1ST GROUP CRAFT & ACTIVITY
Some friends from our church met us at a local park and I prepared a craft for the kids to make paper christmas tree ornaments.
PAPER ORNAMENTS - Here are examples of the two ornaments we made.
|Paper Ornament #1|
Super easy and can be fun for any age.
|Paper Ornament #2|
SNOWBALL FIGHT - After the craft, I lead the kids in a snowball fight (Southern California style). I rolled up several white socks into balls and gave each team a bag of the "snowballs." All the kids had a blast! There was so much laughing and running, it was very memorable. I highly recommend this activity for the holidays.
Later in the month, my brother was able to go through the LDS temple. This is a very big deal in our faith. Being worthy of going into the temple is a wonderful milestone and I was very emotional and proud of my brother. This turned into a field trip for my girls. I believe it is very important for children to have experiences and lessons regarding religion and/or faith. I am certain that the human mind has a part that is stimulated solely from spiritual experiences. This was a perfect opportunity to explain the temple a little more to M. She was very excited for her uncle to enter, because she is always telling me she wants to grow up and get married in the temple "like mommy." The best and most effective way of teaching children is to lead by example. M has so many wonderfully righteous family members who are great examples. Since the temple was a very special day, I helped M get dressed up for the occasion. She was so excited to wear a new dress she had been saving for a special occasion. These pictures don't do the cuteness justice! She was very proud of her big girl dress.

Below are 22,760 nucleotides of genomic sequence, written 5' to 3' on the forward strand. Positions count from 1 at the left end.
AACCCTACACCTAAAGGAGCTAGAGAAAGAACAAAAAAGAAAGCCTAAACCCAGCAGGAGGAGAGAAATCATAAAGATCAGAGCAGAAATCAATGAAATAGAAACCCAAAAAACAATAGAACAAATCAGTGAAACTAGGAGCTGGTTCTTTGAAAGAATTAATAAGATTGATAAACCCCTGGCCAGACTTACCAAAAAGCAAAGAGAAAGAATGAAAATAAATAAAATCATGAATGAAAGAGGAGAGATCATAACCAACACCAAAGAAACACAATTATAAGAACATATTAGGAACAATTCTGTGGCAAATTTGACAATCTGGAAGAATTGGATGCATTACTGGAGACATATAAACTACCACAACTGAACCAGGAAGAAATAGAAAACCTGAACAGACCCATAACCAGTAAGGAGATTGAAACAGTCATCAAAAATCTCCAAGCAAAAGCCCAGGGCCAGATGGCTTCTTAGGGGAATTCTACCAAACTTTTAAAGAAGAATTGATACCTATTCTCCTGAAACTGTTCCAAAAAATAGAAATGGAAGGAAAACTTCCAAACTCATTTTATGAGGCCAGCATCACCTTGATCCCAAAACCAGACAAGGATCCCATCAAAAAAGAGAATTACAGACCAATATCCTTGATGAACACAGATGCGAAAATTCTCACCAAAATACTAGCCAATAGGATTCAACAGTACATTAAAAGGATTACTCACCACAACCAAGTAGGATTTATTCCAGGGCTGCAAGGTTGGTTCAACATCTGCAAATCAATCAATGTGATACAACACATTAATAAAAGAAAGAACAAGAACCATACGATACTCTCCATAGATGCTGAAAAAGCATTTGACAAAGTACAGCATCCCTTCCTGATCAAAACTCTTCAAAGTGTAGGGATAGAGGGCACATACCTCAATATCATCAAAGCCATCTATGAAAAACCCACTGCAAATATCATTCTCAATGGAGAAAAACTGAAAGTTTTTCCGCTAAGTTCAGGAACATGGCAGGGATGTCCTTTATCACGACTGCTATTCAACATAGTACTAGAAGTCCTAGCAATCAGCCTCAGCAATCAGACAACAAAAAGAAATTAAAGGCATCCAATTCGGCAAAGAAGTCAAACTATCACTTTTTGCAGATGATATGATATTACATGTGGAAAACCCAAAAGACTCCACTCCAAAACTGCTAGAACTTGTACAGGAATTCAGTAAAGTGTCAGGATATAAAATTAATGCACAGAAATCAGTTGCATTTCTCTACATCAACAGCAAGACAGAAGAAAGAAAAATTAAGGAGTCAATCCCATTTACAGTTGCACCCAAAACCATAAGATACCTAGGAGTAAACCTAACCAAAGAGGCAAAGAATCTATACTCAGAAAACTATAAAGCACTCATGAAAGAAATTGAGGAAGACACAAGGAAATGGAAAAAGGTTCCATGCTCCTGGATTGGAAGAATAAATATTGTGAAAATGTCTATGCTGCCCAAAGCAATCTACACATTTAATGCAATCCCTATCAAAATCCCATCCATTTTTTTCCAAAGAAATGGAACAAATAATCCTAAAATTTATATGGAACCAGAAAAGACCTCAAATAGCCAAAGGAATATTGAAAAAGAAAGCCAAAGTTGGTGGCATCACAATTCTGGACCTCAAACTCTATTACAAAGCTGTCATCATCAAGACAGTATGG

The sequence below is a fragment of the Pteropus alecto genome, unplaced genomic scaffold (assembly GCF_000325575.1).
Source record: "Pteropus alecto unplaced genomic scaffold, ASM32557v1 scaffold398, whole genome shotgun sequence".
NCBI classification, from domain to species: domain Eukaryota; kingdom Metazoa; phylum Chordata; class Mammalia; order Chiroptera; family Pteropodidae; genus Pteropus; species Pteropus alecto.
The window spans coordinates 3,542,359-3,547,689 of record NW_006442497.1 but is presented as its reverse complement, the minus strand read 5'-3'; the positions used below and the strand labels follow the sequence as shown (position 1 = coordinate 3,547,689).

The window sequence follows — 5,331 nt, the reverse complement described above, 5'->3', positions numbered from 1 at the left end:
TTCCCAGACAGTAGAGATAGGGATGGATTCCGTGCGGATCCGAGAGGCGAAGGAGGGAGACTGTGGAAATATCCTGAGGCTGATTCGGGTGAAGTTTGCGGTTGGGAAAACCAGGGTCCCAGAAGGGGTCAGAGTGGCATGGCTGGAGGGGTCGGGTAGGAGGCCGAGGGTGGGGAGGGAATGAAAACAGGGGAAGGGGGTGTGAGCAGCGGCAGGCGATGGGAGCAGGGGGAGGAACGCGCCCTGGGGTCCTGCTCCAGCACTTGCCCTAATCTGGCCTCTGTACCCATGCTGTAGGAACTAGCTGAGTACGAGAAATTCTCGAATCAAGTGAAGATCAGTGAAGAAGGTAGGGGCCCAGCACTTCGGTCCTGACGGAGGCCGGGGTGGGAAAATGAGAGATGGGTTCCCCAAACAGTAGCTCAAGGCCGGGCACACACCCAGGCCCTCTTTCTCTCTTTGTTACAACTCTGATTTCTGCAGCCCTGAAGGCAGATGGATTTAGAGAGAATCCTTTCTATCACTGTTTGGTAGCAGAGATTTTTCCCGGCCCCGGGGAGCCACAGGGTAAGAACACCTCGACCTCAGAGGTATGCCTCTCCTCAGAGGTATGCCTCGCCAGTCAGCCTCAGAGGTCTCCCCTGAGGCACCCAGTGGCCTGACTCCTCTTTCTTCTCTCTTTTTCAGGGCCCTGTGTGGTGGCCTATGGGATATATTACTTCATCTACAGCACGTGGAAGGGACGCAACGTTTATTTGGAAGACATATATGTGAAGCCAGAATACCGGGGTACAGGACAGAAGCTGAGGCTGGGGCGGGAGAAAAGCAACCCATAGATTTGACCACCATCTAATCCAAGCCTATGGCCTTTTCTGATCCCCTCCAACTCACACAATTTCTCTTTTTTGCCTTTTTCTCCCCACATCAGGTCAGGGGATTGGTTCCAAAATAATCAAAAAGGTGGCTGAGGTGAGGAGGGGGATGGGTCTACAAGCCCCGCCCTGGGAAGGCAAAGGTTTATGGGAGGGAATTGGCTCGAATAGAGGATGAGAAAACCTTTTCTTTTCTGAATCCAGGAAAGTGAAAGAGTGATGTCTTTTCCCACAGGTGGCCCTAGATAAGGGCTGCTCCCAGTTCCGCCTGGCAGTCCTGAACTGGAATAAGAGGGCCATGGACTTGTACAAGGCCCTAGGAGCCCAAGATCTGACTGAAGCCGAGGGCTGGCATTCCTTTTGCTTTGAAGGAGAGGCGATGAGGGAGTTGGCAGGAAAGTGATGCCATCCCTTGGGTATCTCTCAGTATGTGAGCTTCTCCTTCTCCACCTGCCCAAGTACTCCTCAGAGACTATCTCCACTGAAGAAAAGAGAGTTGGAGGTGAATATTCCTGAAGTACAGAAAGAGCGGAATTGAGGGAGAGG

A LESSON ON COURAGE
We took M ice skating for the first time! I have been looking forward to this day since she was born. I love ice skating and hope she enjoys it also. When we first arrived and M saw the ice, she refused to go on the ice. She was very scared and said she wanted to go home. My husband talked her into putting on her skates and just standing on them. We told her that she didn't have to go on the ice but that we would give her a treat if she did. Yes, we are incentive based sometimes, and I see nothing wrong with it. The world itself is incentive based. The treat peaked her interest and she walked over to the ice. When she got to the entrance to the ice, she started to back away and refused again. At that point, daddy pulled her out on the ice and hugged her to calm her down. He assured her that we were both so proud that she was on the ice even though she was scared. Little pep talk after another, she became more comfortable being there. Baby steps, baby steps. By the end of the session, she was smiling, laughing, and skating on her own holding onto the wall. I was so glad we pushed her a bit beyond her comfort level. I was thinking if we had left when she refused to skate, she would not have learned how to face her fears, and she would not have realized how much she liked ice skating. Pushing your limits can result in great accomplishments and epiphanies.